Managing money between a husband and wife can present some real challenges. Have you ever found yourself at the store or gas station ready to pay, only to realize that the last $20 in your purse or wallet is gone? It’s a sickening feeling in the pit of your stomach when you realize you can’t pay for something. This happened to my mom all the time when I was a kid.

My parents went from one financial crisis to another and were always short on cash. I recall vividly my mom yelling at my step-dad because he had taken money out of her purse and left her with nothing. She usually figured out that she had no cash just after putting $5 worth of gas in the car (gas was a lot cheaper back then). A resolution to this problem always seemed simple to me, even if it eluded my parents. So here are some tips if you or your spouse are regularly raiding the other’s money supply:

1. Communicate: If you need cash, don’t just take it from your spouse without talking to them first. We all find ourselves without cash from time to time, but taking your spouse’s money without asking (or at least telling) them, is just plain rude. In a pinch, at least leave a note if for some reason you can’t speak to them right away.

2. Plan: Oftentimes, a spouse is out of cash for lack of planning. Occasionally this happens to us all. But if it’s a regular occurrence, then you need to rethink how you’re managing your money. My wife always keeps a $20 reserve for emergencies. If she needs to use it, she makes sure to replenish it as soon as possible.

3. Use a Debit Card: We use a MasterCard debit card that is tied to our checking account. We also have overdraft protection just in case we run a negative balance just before payday. With the debit card, we are never out of money as long as we can get to an ATM or don’t have to pay cash for what we’re purchasing.

4. Carry a Credit Card: We also carry a credit card just in case. I know there are some who view credit cards as evil. I don’t, although we do pay off our credit card balance each month. But carrying a credit card can come in handy during an emergency, particularly when we are traveling.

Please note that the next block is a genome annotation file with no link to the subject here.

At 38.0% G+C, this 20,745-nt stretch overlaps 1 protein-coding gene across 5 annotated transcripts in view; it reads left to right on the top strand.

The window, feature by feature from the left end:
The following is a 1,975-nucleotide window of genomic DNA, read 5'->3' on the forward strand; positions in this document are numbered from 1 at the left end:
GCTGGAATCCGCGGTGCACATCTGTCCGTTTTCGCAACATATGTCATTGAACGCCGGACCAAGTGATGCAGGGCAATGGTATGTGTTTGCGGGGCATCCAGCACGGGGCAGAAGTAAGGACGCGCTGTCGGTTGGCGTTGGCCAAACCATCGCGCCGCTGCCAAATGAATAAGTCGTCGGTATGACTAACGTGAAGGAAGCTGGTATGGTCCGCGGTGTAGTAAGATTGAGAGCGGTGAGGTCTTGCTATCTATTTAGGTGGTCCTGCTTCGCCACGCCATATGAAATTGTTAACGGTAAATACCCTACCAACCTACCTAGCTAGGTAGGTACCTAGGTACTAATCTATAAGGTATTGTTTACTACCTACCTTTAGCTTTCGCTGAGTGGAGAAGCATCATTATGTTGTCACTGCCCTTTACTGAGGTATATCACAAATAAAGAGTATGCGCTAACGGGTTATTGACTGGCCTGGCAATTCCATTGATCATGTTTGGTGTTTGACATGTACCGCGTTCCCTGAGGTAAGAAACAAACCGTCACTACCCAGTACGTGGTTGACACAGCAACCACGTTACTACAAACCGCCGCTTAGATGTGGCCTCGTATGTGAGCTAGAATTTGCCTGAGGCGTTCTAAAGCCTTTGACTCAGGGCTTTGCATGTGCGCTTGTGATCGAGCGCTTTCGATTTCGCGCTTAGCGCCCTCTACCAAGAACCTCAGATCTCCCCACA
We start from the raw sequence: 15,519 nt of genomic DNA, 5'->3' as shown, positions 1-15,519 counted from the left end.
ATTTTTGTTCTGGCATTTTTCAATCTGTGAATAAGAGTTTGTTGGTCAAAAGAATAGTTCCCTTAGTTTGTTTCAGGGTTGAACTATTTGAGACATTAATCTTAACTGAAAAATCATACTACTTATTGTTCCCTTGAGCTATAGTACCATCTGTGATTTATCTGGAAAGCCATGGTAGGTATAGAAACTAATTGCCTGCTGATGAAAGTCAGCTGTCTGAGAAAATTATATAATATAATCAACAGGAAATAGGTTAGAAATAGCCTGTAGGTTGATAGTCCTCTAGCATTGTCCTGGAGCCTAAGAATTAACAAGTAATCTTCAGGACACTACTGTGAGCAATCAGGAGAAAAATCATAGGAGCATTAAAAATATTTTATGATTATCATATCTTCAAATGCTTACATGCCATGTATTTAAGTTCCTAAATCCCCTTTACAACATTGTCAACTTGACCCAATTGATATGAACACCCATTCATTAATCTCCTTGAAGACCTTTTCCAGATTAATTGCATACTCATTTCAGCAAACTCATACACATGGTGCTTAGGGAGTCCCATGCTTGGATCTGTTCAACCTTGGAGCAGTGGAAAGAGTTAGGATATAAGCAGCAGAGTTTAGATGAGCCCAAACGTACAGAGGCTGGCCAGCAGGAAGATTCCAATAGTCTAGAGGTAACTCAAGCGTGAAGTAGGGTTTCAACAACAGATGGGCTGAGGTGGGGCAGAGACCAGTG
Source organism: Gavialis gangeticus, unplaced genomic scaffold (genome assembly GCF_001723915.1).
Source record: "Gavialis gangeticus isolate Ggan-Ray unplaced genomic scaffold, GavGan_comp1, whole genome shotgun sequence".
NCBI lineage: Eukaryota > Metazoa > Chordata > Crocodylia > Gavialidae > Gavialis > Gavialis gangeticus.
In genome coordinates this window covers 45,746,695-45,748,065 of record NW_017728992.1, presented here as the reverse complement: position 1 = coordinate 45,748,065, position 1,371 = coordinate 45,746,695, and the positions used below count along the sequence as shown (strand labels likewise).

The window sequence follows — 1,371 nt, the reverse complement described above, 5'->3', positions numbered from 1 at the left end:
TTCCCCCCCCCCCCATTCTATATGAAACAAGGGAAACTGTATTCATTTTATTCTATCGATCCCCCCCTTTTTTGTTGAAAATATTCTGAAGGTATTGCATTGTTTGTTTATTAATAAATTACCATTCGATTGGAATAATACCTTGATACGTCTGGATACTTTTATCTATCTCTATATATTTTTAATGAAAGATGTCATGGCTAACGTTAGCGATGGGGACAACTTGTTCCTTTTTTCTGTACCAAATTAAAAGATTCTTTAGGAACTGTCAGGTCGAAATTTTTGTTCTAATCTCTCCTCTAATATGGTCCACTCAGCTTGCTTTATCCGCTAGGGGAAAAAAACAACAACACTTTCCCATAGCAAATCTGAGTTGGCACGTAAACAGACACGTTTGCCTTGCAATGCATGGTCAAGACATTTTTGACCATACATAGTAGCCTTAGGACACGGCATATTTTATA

5. Respect Each Other: Money is one of the biggest causes of strife in a marriage. Taking money from a spouse without communicating with them can understandably be a serious source of conflict. It may be a quick and easy solution to a money shortfall, but the harm it can do to your relationship, in the long run, is not worth it. In the end, it comes down to mutual respect.

6. Keep a Change Jar: We have a change jar where we dump our change at the end of the day. Over time, the amount of money in the change jar can grow and come in handy when you’re in a bind. I sometimes need to pay $5 in cash to park my car at the subway, and I’ve tapped the change jar more than once when my wallet was empty.

Do you or your spouse take money from the other without asking? Leave a comment if you’ve had to confront this issue in your marriage.

Update: This article was featured as an Editor’s Pick in the 58th Edition of the Carnival of Money Stories.


  • Rob Berger

    Rob Berger is the founder of Dough Roller and the Dough Roller Money Podcast. A former securities law attorney and Forbes deputy editor, Rob is the author of the book Retire Before Mom and Dad. He educates independent investors on his YouTube channel and at